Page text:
• Not with an interactive TTY
– File based stdin/out/err
– Supported by all batch schedulers
• More complex than RPC
– Optional steps before and after submission message
– Job has complex lifecycle
• Staging, execution, and cleanup states
• But not as general as Condor DAG, etc.
– Asynchronous monitoring
Slide courtesy of Stuart Martin
USC Viterbi School of Engineering
Job Submission Options
• Optional file staging
– Transfer files “in” before job execution
– Transfer files “out” after job execution
• Optional file streaming
– Monitors files during job execution
• Optional credential delegation
– Create, refresh, and terminate delegations
– For use by job process
– For use by GRAM to do optional file staging
Slide courtesy of Stuart Martin
USC Viterbi School of Engineering
Job Submission Monitoring
• Monitor job lifecycle
– GRAM and scheduler states for job
• StageIn, Pending, Active, Suspended, StageOut, Cleanup,
Done, Failed
– Job execution status
• Return codes
• Multiple monitoring methods
– Simple query for current state
– Asynchronous notifications to client
Slide courtesy of Stuart Martin
USC Viterbi School of Engineering
Secure Submission Model
• Secure submit protocol
– PKI authentication
– Authorization and mapping
• Based on Grid ID
– Further authorization by scheduler
• Based on local user ID
• Secure control/cancel
– Also PKI authenticated
– Owner has rights to his jobs and not others’
Slide courtesy of Stuart Martin
USC Viterbi School of Engineering
Secure Execution Model
• After authorization…
• Execute job securely
– User account “sandboxing” of processes
• According to mapping policy and request details
– Initialization of sandbox credentials
• Client-delegated credentials
• Adapter scripts can be customized for site needs
– AFS, Kerberos, etc
Slide courtesy of Stuart Martin
USC Viterbi School of Engineering
Secure Staging Model
• Before and after sandboxed execution…
• Perform secure file transfers
– Create RFT request
• To local or remote RFT service
• PKI authentication and delegation
• In turn, RFT controls GridFTP
– Using delegated client credentials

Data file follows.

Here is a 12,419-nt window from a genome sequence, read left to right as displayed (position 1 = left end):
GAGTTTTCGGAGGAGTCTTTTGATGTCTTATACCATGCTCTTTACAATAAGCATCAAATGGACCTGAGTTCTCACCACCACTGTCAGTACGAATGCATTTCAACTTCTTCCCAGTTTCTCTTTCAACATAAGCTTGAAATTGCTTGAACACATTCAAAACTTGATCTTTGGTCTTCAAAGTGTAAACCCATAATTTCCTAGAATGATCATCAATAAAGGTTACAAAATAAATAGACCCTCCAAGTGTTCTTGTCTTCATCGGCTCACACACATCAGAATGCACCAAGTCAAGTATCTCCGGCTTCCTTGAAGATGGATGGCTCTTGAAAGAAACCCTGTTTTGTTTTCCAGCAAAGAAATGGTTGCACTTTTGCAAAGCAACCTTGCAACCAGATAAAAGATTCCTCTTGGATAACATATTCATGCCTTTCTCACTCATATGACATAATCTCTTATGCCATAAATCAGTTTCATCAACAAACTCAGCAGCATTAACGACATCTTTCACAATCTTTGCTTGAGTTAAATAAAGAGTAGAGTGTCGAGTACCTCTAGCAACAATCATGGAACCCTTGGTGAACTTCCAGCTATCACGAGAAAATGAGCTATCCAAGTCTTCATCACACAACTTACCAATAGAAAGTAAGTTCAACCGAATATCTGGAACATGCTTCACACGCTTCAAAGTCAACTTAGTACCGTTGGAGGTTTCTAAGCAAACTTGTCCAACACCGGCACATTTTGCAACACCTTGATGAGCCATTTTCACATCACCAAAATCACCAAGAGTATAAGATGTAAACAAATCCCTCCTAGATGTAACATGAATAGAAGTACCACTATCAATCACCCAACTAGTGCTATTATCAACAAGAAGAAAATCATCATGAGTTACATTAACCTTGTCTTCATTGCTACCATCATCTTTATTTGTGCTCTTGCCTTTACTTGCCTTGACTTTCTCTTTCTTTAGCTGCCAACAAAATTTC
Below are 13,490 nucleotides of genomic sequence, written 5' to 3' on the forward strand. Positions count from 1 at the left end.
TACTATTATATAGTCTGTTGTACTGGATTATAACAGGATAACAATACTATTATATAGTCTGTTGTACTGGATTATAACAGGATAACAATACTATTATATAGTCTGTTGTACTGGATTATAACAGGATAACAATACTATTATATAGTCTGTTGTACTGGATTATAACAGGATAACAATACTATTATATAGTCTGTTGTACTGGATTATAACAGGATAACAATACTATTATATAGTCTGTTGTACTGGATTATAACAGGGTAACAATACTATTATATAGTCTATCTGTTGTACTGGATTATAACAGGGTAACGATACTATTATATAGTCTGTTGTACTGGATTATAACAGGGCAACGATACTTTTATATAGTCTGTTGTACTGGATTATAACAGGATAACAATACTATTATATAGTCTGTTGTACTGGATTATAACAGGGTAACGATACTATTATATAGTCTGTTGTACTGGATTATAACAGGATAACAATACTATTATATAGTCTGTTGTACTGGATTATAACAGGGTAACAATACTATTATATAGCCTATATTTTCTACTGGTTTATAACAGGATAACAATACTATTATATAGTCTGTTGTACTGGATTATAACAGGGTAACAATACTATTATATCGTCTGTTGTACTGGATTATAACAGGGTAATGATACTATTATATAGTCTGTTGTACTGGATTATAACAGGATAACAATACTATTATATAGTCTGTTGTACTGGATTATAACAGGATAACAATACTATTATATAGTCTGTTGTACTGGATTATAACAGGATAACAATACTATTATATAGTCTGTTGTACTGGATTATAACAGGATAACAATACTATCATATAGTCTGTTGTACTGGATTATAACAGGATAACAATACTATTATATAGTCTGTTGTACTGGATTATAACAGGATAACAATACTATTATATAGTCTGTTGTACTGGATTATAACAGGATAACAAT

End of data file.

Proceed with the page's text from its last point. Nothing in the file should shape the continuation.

– GridFTP
• PKI authentication
• Authorization and mapping by local policy files
• further authorization by FTP/unix perms
Slide courtesy of Stuart Martin
USC Viterbi School of Engineering
Users/Applications:
Job Brokers, Portals, Command line tools, etc.
GRAM WSDLs
+
Job Description
Schema
(executable, args,
env, …)
GRAM4
WS standard
interfaces for
subscription,
notification,
destruction
Resource Managers:
PBS, Condor, LSF, SGE, Loadleveler, Fork
Slide courtesy of Stuart Martin
USC Viterbi School of Engineering
GRAM4 Approach
compute element and service host(s)
compute element
Delegation
sudo
xfer request
client
GRAM
services
GRAM
adapter
GridFTP
RFT
FTP control
FTP data
GridFTP
Slide courtesy of Stuart Martin
remoteofstorage
element(s)
USC Viterbi School
Engineering
local sched.
user job
File staging retry policy
• If a file staging operation fails, it may be nonfatal and retry may be desired
– Server defaults for all transfers can be configured
– Defaults can be overridden for a specific transfer
• Output can be streamed
Slide courtesy of Stuart Martin
USC Viterbi School of Engineering
Throttle staging work
Headnode
GRAM/PBS
O(100GB-1TB)
cluster
• A GRAM submission that
specifies file staging
imposes load on the service
node executing the GRAM
service.
– GRAM is configured for a
maximum number of
“worker” threads and thus a
maximum number of
concurrent staging
operations.
USC Viterbi School of Engineering
Local Resource Manager Interface
• The GRAM interface to the LRM to submit,
monitor, and cancel jobs.
– Perl scripts + SEG
• Scheduler Event Generator (SEG) generated by local
resource manager provides efficient monitoring between
the GRAM service and the LRM for all jobs for all users
Slide courtesy of Stuart Martin
USC Viterbi School of Engineering
Fault tolerance
• GRAM can recover from a container or host
crash. Upon restart, GRAM will resume
processing of the users job submission
– Processing resumes for all jobs once the service
container has been restarted
Job cancellation
• Allow a job to be cancelled
– WSRF standard “Destroy” operation
Slide courtesy of Stuart Martin
USC Viterbi School of Engineering
State Access: Push
• Allow clients to request notifications for state changes
– WS Notifications
• Clients can subscribe for notifications to the “job status” resource
property
State Access: Pull
• Allow clients to get the state for a previously submitted
job
– The service defines a WSRF resource property that contains
the value of the job state. A client can then use the standard
WSRF getResourceProperty operation.
Slide courtesy of Stuart Martin
USC Viterbi School of Engineering